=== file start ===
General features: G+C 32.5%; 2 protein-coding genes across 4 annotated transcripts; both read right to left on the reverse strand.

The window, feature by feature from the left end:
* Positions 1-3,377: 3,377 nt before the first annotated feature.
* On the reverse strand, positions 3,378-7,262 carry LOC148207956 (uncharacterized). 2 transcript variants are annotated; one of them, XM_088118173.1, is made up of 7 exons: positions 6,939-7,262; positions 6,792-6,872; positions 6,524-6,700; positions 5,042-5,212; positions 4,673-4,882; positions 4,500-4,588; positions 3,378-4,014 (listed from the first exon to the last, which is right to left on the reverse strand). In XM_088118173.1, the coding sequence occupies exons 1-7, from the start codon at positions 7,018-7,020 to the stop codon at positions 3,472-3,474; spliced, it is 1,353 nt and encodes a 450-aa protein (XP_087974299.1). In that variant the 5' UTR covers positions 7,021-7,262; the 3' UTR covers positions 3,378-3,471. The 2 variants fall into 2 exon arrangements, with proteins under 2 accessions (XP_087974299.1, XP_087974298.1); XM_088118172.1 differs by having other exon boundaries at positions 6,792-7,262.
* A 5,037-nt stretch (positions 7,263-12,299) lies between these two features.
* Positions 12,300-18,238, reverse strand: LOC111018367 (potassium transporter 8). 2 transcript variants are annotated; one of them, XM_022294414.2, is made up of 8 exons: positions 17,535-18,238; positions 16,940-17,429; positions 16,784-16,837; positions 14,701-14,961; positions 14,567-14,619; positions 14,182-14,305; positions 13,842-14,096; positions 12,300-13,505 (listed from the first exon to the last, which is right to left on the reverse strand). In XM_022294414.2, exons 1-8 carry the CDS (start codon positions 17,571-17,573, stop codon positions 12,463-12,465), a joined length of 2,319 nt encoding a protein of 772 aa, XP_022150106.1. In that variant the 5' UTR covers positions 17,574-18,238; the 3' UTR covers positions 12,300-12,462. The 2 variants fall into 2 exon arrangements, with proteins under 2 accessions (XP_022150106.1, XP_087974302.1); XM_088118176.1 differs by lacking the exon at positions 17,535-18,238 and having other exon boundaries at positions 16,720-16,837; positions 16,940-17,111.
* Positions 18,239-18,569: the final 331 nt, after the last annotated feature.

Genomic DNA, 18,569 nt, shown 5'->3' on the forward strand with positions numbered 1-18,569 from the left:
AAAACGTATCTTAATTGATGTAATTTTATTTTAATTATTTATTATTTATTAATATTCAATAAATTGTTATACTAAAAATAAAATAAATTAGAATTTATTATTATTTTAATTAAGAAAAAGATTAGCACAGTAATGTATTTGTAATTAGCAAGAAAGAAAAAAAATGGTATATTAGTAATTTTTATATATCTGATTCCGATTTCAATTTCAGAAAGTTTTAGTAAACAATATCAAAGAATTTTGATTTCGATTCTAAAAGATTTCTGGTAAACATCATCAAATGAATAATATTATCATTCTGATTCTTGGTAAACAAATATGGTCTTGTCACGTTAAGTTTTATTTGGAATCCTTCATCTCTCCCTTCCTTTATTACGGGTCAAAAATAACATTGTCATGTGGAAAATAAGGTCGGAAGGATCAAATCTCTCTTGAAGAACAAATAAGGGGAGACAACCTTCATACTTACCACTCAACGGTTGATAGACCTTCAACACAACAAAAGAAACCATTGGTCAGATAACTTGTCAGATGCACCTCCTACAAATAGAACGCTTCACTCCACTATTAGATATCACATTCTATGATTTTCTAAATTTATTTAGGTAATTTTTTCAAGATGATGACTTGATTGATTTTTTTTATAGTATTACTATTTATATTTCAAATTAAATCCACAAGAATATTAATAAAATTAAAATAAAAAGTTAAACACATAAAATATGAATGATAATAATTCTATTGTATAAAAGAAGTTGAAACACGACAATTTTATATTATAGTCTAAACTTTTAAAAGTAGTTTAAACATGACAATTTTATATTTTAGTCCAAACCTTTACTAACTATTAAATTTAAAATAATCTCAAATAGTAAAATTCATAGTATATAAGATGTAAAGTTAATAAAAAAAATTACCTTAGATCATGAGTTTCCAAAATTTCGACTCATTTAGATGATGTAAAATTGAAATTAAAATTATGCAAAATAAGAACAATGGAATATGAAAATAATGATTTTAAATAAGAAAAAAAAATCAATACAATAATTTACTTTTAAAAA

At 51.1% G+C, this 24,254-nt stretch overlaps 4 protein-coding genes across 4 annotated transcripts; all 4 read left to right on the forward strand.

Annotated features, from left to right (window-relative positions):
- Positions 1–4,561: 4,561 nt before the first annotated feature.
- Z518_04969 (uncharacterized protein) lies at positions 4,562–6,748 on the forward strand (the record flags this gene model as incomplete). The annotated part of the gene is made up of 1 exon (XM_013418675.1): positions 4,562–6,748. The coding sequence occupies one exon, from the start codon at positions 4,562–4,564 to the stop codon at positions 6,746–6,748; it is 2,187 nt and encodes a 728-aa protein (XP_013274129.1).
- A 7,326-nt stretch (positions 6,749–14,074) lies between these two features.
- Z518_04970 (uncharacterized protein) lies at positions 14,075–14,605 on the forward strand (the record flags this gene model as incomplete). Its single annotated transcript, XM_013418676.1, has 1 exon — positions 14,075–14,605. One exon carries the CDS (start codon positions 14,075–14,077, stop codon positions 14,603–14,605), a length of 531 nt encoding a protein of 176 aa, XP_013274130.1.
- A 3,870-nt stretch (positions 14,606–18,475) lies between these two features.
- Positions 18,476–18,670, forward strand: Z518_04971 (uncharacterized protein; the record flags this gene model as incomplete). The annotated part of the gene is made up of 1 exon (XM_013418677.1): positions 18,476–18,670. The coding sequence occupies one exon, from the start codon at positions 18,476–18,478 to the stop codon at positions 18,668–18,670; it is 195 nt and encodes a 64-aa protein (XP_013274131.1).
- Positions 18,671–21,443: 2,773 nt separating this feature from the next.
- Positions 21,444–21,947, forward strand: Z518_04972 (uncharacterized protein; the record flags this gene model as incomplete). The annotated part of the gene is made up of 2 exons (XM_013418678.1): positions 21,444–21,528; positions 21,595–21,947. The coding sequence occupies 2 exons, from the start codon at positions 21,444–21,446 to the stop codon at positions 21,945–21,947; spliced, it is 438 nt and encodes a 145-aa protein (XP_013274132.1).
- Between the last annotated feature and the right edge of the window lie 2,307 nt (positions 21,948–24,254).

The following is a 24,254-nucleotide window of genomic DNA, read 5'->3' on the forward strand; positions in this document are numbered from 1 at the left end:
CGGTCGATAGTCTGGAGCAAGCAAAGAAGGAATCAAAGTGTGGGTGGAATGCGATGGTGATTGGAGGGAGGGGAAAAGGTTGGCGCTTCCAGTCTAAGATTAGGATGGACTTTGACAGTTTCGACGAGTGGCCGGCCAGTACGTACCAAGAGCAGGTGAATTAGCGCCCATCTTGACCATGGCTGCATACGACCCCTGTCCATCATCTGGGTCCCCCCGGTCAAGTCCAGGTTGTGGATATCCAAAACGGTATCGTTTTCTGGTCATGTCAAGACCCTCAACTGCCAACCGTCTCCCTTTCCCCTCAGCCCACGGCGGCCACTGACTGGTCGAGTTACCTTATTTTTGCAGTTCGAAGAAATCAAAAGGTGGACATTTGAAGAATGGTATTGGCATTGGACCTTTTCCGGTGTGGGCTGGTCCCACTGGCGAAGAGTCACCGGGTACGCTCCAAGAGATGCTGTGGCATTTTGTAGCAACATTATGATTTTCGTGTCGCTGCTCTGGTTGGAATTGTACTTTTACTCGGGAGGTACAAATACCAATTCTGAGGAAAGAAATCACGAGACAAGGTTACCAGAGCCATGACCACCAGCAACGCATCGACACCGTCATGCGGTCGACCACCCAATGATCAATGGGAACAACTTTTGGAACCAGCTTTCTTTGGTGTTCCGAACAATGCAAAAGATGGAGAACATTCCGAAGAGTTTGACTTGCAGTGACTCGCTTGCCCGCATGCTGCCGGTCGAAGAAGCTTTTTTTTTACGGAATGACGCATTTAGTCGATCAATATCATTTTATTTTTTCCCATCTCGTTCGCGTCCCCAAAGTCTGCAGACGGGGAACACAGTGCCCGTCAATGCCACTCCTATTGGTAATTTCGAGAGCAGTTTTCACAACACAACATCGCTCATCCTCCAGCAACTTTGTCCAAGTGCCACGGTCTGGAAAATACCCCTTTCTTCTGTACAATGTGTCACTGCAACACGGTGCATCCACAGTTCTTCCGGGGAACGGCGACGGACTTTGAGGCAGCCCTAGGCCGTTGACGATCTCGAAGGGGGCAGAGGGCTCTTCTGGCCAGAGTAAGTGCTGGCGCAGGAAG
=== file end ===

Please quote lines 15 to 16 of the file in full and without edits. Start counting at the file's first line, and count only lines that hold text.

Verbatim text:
- Z518_04970 (uncharacterized protein) lies at positions 14,075–14,605 on the forward strand (the record flags this gene model as incomplete). Its single annotated transcript, XM_013418676.1, has 1 exon — positions 14,075–14,605. One exon carries the CDS (start codon positions 14,075–14,077, stop codon positions 14,603–14,605), a length of 531 nt encoding a protein of 176 aa, XP_013274130.1.
- A 3,870-nt stretch (positions 14,606–18,475) lies between these two features.